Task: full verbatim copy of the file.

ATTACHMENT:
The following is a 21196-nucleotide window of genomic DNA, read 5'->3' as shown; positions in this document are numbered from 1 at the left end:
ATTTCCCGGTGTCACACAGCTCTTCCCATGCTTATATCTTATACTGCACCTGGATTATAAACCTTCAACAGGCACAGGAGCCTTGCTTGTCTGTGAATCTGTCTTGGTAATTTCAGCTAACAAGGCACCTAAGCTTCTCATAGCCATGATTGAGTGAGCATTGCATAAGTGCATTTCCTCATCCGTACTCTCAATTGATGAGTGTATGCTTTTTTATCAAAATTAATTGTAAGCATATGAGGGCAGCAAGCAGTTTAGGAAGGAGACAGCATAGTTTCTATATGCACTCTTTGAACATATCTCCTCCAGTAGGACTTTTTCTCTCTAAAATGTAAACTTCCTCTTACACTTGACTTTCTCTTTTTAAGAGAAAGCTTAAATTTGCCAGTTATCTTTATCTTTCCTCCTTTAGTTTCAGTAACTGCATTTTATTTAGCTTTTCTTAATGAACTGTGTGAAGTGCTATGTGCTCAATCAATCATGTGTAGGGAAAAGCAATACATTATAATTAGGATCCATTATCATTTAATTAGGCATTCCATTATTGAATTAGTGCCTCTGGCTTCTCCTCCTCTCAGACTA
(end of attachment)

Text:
The following is a 21196-nucleotide window of genomic DNA, read 5'->3' as shown; positions in this document are numbered from 1 at the left end:
ATTTCCCGGTGTCACACAGCTCTTCCCATGCTTATATCTTATACTGCACCTGGATTATAAACCTTCAACAGGCACAGGAGCCTTGCTTGTCTGTGAATCTGTCTTGGTAATTTCAGCTAACAAGGCACCTAAGCTTCTCATAGCCATGATTGAGTGAGCATTGCATAAGTGCATTTCCTCATCCGTACTCTCAATTGATGAGTGTATGCTTTTTTATCAAAATTAATTGTAAGCATATGAGGGCAGCAAGCAGTTTAGGAAGGAGACAGCATAGTTTCTATATGCACTCTTTGAACATATCTCCTCCAGTAGGACTTTTTCTCTCTAAAATGTAAACTTCCTCTTACACTTGACTTTCTCTTTTTAAGAGAAAGCTTAAATTTGCCAGTTATCTTTATCTTTCCTCCTTTAGTTTCAGTAACTGCATTTTATTTAGCTTTTCTTAATGAACTGTGTGAAGTGCTATGTGCTCAATCAATCATGTGTAGGGAAAAGCAATACATTATAATTAGGATCCATTATCATTTAATTAGGCATTCCATTATTGAATTAGTGCCTCTGGCTTCTCCTCCTCTCAGACTA